How the Ukrainian crisis will impact Indian trade and economics
Even as the situation in Ukraine degenerated into a full-fledged war, the biggest casualty was crude oil. If you look at the 1-year price chart of Brent Crude, it traversed from $70/bbl in early Dec-21 to $98/bbl in late Feb-22; a price spike of 40% in less than 3 months.
Figure 1- One Year movement of Brent Crude $/bbl
During the last week of Feb-22, the price of Brent Crude briefly touched a high of $105/bbl but traders offloaded long positions at these levels. However, oil analysts believe that if the stand-off in Ukraine continues and sanctions deepen, then oil could eventually trend towards $120/bbl, a price steeply problematic for India.
Let us look at 2 aspects of the Russia Ukraine stand-off in terms of impact on India. Firstly, let us look at how the stand-off will impact the price of oil and the implications for India in terms of inflation, fiscal deficit, current account deficit and rupee value. Secondly, we also look at how the Ukraine crisis could impact the Indian trading basket.
Russia, Ukraine, Oil and the India story
For now, it does look like Vladimir Putin is not relenting. He wants to use this opportunity to make a point to the Wild West and also give a display of Russia’s military prowess. It is not like Russia has just entered Ukraine. They are at the gates of Kiev and once Russia wins this battle of attrition; Ukraine may have limited options.
One seductive argument is that India’s dependence on Russian oil is very limited. That is statistically correct, since Russia’s contribution is less than 2% in the India crude basket. But, that misses the point. Russia is the world’s second largest producer of crude in the world after the United States and along with the US and Saudi Arabia, forms the troika that controls 35% of world oil production.
The bigger concern is the impact on oil prices if supplies to the EU get disrupted. As the war deepens, either Russia will block the pipelines or EU will impose stiffer sanctions. Either ways, EU which relies on Russia for 30-35% of its energy needs is going to be starved of oil and gas. Since Russian oil and gas cannot be replaced easily, the obvious impact would be a sharp spike in prices to as high as $120/bbl in the Brent market.
Higher oil prices will hurt India hard
India still relies on crude imports to meet 85% of daily oil needs. Of course, most of India’s crude comes from the Middle East and Africa, but if benchmark prices go up, India will see the landed cost of oil going up. That will hurt the Indian economy in a number of ways.
1) Even if oil stabilizes at $100/bbl, current account deficit could widen from 1.8% in FY22 to 3% in FY23. Higher oil prices would make matters worse.
2) It is estimated that every $10 increase in crude oil prices, adds 20-30 bps to inflation so we could see retail inflation above 6% for a prolonged period.
3) As the price of crude rallied from $80 to $100, Indian petrol and diesel prices have been static. That is due to the state elections and one can expect a huge spike once elections are over, giving a thrust to inflation.
4) Above all, higher oil prices makes the INR vulnerable (recently crossed 76/$) and heightened FPI outflows can only exacerbate matters.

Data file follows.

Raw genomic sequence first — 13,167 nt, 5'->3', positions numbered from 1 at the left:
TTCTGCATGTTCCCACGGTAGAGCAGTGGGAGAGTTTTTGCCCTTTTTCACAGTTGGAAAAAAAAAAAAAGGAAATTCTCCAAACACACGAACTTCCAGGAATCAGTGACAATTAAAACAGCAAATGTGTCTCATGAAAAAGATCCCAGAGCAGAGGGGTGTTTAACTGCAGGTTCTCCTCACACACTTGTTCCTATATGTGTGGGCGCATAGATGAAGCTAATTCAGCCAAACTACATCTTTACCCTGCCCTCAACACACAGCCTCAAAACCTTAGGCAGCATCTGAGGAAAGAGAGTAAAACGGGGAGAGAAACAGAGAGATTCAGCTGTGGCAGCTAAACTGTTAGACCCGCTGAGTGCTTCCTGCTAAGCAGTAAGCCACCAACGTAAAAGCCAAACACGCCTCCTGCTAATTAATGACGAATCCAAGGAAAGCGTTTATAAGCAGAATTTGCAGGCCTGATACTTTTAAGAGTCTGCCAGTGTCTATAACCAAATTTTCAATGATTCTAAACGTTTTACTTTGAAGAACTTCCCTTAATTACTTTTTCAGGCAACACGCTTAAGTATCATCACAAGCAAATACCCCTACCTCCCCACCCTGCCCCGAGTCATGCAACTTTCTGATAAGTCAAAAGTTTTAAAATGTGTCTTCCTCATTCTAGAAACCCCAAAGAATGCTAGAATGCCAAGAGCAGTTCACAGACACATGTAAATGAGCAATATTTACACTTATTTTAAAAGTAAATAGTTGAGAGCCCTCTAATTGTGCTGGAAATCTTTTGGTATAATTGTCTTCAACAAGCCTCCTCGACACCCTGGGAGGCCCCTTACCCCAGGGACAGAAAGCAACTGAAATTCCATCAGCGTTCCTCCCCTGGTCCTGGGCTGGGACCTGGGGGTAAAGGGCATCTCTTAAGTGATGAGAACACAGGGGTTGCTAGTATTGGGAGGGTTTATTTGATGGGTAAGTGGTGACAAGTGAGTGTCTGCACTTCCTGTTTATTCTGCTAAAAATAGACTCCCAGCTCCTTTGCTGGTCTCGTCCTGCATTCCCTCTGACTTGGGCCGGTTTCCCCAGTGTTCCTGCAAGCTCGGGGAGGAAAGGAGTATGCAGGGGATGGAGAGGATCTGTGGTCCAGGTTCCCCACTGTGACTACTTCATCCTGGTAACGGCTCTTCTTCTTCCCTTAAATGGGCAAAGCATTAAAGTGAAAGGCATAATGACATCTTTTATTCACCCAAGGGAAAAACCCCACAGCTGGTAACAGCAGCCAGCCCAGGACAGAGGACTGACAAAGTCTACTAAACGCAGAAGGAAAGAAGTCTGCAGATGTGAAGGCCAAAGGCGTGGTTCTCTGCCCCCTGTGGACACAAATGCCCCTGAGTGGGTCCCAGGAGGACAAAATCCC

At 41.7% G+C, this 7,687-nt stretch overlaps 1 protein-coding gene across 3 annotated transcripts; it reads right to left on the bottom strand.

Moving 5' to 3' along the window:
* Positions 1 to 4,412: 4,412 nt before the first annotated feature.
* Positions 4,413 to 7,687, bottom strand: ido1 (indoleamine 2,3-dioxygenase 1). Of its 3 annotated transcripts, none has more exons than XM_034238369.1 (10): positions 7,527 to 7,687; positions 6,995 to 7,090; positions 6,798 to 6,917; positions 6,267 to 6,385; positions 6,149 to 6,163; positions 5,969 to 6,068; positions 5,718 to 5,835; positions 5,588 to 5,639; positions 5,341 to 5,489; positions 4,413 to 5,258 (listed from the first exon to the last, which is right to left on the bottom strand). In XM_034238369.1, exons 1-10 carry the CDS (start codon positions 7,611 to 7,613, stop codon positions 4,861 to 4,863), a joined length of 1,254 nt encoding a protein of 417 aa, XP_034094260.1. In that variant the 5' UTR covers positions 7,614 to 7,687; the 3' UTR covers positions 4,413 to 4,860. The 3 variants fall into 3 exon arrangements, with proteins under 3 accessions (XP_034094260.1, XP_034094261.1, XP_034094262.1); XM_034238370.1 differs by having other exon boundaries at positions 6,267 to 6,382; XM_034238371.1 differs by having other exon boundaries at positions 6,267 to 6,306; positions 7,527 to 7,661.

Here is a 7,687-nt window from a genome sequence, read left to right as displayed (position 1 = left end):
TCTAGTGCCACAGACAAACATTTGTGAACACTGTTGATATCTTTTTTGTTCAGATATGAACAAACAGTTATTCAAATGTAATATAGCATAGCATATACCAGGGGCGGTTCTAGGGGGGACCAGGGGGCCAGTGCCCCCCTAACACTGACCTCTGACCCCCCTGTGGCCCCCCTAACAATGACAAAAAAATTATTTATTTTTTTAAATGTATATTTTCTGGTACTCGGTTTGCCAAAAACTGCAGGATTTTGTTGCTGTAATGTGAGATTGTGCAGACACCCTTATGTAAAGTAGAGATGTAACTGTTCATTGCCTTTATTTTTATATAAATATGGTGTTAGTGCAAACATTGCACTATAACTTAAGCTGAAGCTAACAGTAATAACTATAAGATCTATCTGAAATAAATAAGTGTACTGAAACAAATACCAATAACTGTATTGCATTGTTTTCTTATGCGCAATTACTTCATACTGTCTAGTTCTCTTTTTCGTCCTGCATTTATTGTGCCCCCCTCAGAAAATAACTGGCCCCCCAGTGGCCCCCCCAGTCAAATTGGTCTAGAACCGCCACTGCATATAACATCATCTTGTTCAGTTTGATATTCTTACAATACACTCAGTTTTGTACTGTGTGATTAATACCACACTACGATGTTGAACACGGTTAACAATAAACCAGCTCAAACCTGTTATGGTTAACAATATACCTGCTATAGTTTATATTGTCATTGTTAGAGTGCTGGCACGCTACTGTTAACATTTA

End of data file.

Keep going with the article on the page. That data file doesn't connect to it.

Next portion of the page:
In short, higher oil prices could be really painful for the Indian economy and that is the most likely outcome of a prolonged stand-off in Ukraine.
War impact on India’s trade with Russia and Ukraine
The good news is that neither Russia, nor Ukraine is as big a trading partner for India as names like China, the US, UAE, Saudi Arabia and Switzerland. In fact, Russia does not even feature among India’s top-20 trading partners. However, let us look at the composition of India’s trade with Russia and also with Ukraine.
The combined size of India’s trade with Russia and Ukraine is a little over $12 billion, or 1.3% of India’s annual trade. Also, India’s trade with Russia and Ukraine happens through the Suez Canal route and India does not use the Black Sea route, which is most likely to be embargoed, if the war situation worsens.
The only concern is if Russia is ejected from the SWIFT payment system, it could create a problem for fund flows to and from Russia. But let us look at Indo-Russia trade in greater detail.
How the Indo Russia trade pans out?
India’s total trade with Russia in FY22 till date is $9.4 billion, nearly 15% higher than the FY21 levels amidst post-COVID recovery. India runs a trade deficit of $4.4 billion with Russia. India’s principal imports from Russia include fuels, mineral oils, pearls, precious or semi-precious stones, nuclear reactors, boilers, machinery, mechanical appliances and fertilisers. On the other hand, India is a major exporter of pharmaceutical products, electrical equipment, organic chemicals and vehicles to Russia.
While the numbers are small, India’s trade with Russia has grown sharply this year. Also, Russia is a key market for pharma products and organic chemicals; both of which are export thrust areas under Atma Nirbhar Bharat.
How the Indo Ukraine trade pans out?
India’s total trade with Ukraine stood at $2.3 billion in FY22, almost at par with last year. The principal items of imports from Ukraine are agriculture products, metallurgical products, plastics and polymers. On the other hand, India exports pharmaceuticals, machinery, chemicals and food products to Ukraine.
Finally, there are 2 points to keep in mind. In the case of Iran, India adhered to the US sanctions, but it will be a tougher diplomatic choice in the case of Russia. Secondly, Indian students find the higher engineering and medicine courses in Russia and Ukraine much better value for money compared to the West. The war is going to leave a lot of young careers stranded and uncertain.
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